Since the bill’s introduction in late March, the bill has been moving quickly with a third hearing in the House Financial Institutions, Housing, and Urban Development Committee on Wednesday, May 20th. With the rate the legislation is moving and no testimony in opposition to the bill, HB 134 remains in good standing and could be up for a possible vote out of committee by the end of this month.

GOPC has offered support to assist Representatives Grossman and Curtin, and is working collaboratively with the Ohio CDC Association and other Interested Party members, such as the Ohio Bankers League (OBL), and various other stakeholders of this legislation. Proponents of HB 134 include the Ohio Mortgage Bankers Association (OMBA), Safeguard Properties, Community Blight Solutions, SecureView companies, the City of Columbus, and the Buckeyes State Sheriffs’ Association.

HB 134 continues to receive widespread, bipartisan support and GOPC is optimistic the bill will pick up more momentum as more members of the Legislature learn of the positive impact it will have on Ohio’s communities.



GOPC Testifies to Ohio’s Senate Finance Workforce Subcommittee on the Service Station Cleanup Fund Program

Image by Matthew Rutledge

Government Affairs Manager Lindsey Gardiner recently offered interested party testimony to the Senate Finance Workforce Subcommittee on the Service Station Cleanup Fund Program contained within the Ohio Development Services Agency’s budget, which is part of the 2016-2017 Operating Budget (HB64).

Gardiner gave the following remarks (excerpt from testimony):

“We were pleased to see that the Operating Budget proposes the creation of a Service Station Cleanup Fund (Sec. 610.20). We have made three recommendations for consideration in the Budget.

  1. Expand the definition of property owner to include organizations that have entered into an agreement with a political subdivision, which will be better prepared to manage the challenges associated with these contaminated sites.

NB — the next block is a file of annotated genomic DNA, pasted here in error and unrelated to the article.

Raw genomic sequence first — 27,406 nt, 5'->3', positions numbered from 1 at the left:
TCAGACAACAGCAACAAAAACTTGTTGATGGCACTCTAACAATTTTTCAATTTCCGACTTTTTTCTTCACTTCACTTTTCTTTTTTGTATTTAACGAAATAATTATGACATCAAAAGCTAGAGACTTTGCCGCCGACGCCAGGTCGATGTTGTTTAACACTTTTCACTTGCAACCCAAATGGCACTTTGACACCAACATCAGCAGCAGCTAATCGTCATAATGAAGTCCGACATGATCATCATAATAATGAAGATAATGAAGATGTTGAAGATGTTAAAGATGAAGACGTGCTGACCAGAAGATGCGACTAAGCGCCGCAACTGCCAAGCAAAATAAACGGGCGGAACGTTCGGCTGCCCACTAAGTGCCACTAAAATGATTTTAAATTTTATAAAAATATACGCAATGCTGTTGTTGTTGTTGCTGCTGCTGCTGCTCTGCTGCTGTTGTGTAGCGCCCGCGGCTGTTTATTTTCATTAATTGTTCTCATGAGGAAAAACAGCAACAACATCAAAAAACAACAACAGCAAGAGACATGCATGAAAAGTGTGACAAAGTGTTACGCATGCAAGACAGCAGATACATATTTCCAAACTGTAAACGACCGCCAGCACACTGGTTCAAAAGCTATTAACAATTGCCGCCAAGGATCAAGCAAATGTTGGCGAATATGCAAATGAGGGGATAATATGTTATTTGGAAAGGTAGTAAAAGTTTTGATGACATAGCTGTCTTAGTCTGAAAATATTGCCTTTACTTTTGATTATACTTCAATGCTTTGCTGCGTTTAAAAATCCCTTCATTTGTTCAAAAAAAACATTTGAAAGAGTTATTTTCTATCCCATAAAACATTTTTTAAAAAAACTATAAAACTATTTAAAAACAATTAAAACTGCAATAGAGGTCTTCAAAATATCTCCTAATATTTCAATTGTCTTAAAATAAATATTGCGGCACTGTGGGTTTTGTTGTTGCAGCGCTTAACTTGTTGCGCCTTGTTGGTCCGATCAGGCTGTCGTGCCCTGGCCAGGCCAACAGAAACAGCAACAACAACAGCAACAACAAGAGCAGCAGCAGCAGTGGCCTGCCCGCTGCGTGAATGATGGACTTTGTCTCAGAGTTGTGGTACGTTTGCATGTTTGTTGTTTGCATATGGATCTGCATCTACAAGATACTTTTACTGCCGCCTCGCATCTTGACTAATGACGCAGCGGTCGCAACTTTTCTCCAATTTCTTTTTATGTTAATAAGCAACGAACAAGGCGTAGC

2. Clarify the definition of cleanup or remediation to include the acquisition of a class C release site, demolition performed at a site, and the installation or upgrade of the minimum amount of infrastructure that is necessary to make a site operational after other clean up measures. Adding specifics to this definition will ensure properties are shovel-ready.
  3. Adjust the grant amounts for property assessment from $500,000 to $100,000 and cleanup from $2,000,000 to $500,000. Average assessment costs for small sites like a service station usually range from $20,000 to $120,000 and cleanup and remediation of these sites often can be accomplished with $100,000 to $600,000.”

GOPC is very pleased to see a commitment by the state of Ohio to assist communities in priming sites that will directly support local economic development efforts. Ohio has much economic redevelopment potential locked-up in contaminated sites and remediating these locations will help businesses thrive and create places where people want to live. We hope that the Service Station Cleanup Fund is the first of several programs that leverage the investments needed for these sites, which are located in so many of Ohio’s communities.


GOPC’s Recommended Transportation Policies Signed Into Law

April 2nd, 2015

On Wednesday, April 1st, Governor Kasich signed the state transportation budget bill. This $7 billion budget bill includes two important provisions that GOPC strongly advocated for and that will help lay the foundation for a more diverse and modern transportation system in Ohio. GOPC’s successful policy provisions include:

  1. Performance metrics that allow for comparison of performance across transportation modes. The legislation directs ODOT to use these metrics to assist with statewide strategic planning processes and investment decisions (exact language can be found in Sec. 5501.08 of the transportation budget). With this new language, Ohio will be joining other states, such as Pennsylvania and North Carolina, in utilizing metrics to guide transportation investment. This provision should help public transportation compete for additional funding.
  2. Joint Legislative Task Force on Transportation Issues. Throughout the legislative process, GOPC championed the creation of a task force that would analyze transportation funding. This Task Force has a broader focus, but must report by December 31, 2016 on the funding needs and recommendations for funding transportation. There is significant bi-partisan support for this Task Force (the exact charges of the Task Force can be found in Sec. 775.40). This Task Force creates an opportunity to further explore funding options for multi-modal and public transit.

GOPC thanks the Legislature for considering these provisions and incorporating them into the final budget that went to the Governor.  Without support from key legislative champions, these provisions would not have been signed into law.

Click here to see the final transportation bill (follow the link for “Transportation and Public Safety Budget FY2016 and FY2017″).

The Water & Sewer Infrastructure Crisis and Potential Paths Forward

March 3rd, 2015